Subject: I have found a CD that I think you would enjoy
|Milton Babbitt, Tony Arnold, Jeffrey Milarsky|
The Music of Milton Babbitt: Premiere Works
Genres: Pop, Classical
Milton Babbitt remains a controversial figure on today?s musical scene, with his ideas more frequently discussed than his music is actually listened to. This recording contains the premiere recordings of five Babbitt works... more »
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Milton Babbitt remains a controversial figure on today?s musical scene, with his ideas more frequently discussed than his music is actually listened to. This recording contains the premiere recordings of five Babbitt works that span a quarter of a century. The CD opens with a performance of Babbitt?s exquisite "Quatrains", sung by the brilliant young American soprano, Tony Arnold. Set to a text by a Babbitt favorite?John Hollander?"Quatrains" is a work of great delicacy and subtlety. "Manifold Music" shows Babbitt adapting his language to the organ in a most original manner. Exploiting the instrument?s potential for colorful registration, Babbitt?s demanding score is a spectacular workout for the hands and feet of organ virtuoso, Gregory D?Agostino. "My Ends Are My Beginnings" has, since its composition in 1978, been regarded by many as one of most difficult-to-play works for a solo woodwind instrument. The work?s dedicatee, Allen Blustine (long-time clarinetist! for Speculum Musicae), gives a heroic reading of this 17 minute solo. "Soli e Duettini" is one of three works with this title. This work, for two guitars, is played by dedicatees William Anderson and Oren Fader. (This premiere recording was previously issued on BRIDGE 9042). The final work is Babbitt?s just completed "Swan Song No. 1". It is a remarkable composition for the unusual combination of flute, oboe, mandolin, guitar, violin and cello. CD Annotator Matthias Kriesberg writes, "The experience of hearing Milton Babbitt, who for so long played off the boundaries of musical dimensions against one another, now reign in the extremes so dramatically as to focus the ear on the centered drama of calm voices interacting, is certainly extraordinary. But should we really be surprised? After all, there is a long, rich history of composers who, having definitively proven their ability to wrest music in an entirely new direction, turned their attention inward, ever inward, to contemplate that place, in the words of W.B. Yeats, ?where all the ladders start.?"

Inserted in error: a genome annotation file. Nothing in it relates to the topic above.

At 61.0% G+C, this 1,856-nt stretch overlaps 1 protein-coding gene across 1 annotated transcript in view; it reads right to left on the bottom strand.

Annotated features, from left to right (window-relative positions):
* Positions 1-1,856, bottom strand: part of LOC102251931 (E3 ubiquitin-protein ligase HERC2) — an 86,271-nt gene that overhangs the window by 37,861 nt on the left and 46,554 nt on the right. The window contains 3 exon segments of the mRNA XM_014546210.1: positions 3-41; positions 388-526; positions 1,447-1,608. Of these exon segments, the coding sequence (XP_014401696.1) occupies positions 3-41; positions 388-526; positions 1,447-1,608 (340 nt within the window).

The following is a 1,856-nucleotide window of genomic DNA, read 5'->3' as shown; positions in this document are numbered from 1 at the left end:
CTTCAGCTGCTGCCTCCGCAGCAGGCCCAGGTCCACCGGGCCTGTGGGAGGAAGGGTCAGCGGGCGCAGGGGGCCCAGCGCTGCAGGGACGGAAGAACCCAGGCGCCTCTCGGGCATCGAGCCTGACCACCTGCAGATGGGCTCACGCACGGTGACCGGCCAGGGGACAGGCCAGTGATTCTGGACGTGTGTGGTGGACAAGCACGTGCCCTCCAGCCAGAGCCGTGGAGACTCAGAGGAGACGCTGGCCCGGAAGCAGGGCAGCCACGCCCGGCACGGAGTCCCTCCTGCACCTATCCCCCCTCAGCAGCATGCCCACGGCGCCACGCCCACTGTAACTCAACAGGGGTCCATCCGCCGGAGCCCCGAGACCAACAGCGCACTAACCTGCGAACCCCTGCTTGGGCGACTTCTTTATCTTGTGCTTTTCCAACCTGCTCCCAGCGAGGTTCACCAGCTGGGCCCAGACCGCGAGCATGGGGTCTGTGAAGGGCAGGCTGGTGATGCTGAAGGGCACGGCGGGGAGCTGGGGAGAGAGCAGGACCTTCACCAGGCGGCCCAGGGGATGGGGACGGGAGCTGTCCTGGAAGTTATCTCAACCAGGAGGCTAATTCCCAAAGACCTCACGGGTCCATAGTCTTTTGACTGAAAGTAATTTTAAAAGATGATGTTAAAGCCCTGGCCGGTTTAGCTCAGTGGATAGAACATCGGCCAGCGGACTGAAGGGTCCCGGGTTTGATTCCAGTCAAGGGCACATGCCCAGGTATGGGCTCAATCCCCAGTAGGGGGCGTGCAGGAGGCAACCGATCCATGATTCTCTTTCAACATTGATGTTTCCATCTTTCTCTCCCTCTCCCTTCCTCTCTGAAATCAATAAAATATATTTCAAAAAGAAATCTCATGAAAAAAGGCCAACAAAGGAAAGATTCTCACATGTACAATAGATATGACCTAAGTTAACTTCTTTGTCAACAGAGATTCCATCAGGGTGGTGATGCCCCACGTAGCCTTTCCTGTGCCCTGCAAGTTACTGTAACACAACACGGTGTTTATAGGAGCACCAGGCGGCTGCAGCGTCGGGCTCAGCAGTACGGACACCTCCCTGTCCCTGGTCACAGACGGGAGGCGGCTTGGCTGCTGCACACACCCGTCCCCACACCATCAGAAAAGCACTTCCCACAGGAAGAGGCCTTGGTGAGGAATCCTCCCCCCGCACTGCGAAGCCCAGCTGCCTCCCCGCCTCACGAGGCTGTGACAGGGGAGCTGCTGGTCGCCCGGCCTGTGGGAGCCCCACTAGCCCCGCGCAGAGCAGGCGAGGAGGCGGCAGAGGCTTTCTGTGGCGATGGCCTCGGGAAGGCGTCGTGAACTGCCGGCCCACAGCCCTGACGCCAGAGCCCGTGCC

Wayne A. | Belfast, Northern Ireland | 11/07/2005
(4 out of 5 stars)
"Briefly, Babbitt is one tough nut but once his music has been cracked it's a wonderful experience. This is an excellent collection of pieces that are more easily related to because of the instruments used--you want to listen and understand. There's no way to describe Babbit's music (most attempts--pro and con--seem to miss the mark), an explorer simply has to take the plunge somewhere. This is a good place to start.
Note to the record label--THIS IS WITHOUT QUESTION THE WORST ALBUM COVER IN THE LONG HISTORY OF RECORDED AND MARKETED ART MUSIC. GENERALLY, YOUR GRAPHICS ARE SIMPLY TERRIBLE ANYWAY BUT THIS PARTICULAR RELEASE TAKES THE GRAND PRIZE. ITS HIDEOUS, GROTESQUE, OFF-PUTTING, AND DAMNED UGLY. IT'S DIFFICULT RECOMMENDING SUCH A VISUALLY VILE THING. PLEASE TRY TO FIND BETTER GRAPHIC ARTISTS, IT WILL HELP YOUR SALES!
Swan Song No.1 is the overwhelming highlight for me
Peter Heddon | 01/16/2006
(5 out of 5 stars)
"By a hairs breath,this disc has the edge on the recently issued Naxos compilation of Babbitt's music.
The composers word setting is shown to brilliant advantage in Quatrains (1993):a nice balance between exquisite moment to moment detail and sense of whole.Tony Arnold is the expert and characterful soprano.There's real passion here.
Manifold Music (1983)might be the most controversial piece on the disc as the organ isn't the instrument which springs to mind when one thinks of Babbitt's penchant for finely tuned dynamic shadings and deft figuration.However,repeated hearings reveal that unmistakable wit and astute sense of pitch shining through.There's also a sense of the perverse in the textural problems,a real sense of struggle.
My Ends are my Beginnings (1978)is a very subtle work which i find harder to get a hold of...plenty of delicious detail to savour but it's a very abstract journey and one longs for more contrast between the three movements.Certainly,Allen Blustine seems to have the measure of this 16minute piece.
Soli e Duettini (1989)falls into the same category of cool abstraction which doesn't quite take off.
Swan Song no.1 (2003)is the overwhelming winner for me.Nothing in the least bit resigned about this capricious little gem.
There seem to be some teasing references to Stavinsky's Agon at the beginning and some beautifully judged unisons and moments of genuine warmth (eg.01:19)
Excellent programme notes are another added advantage over the obscure/self indulgent prose on the Naxos disc.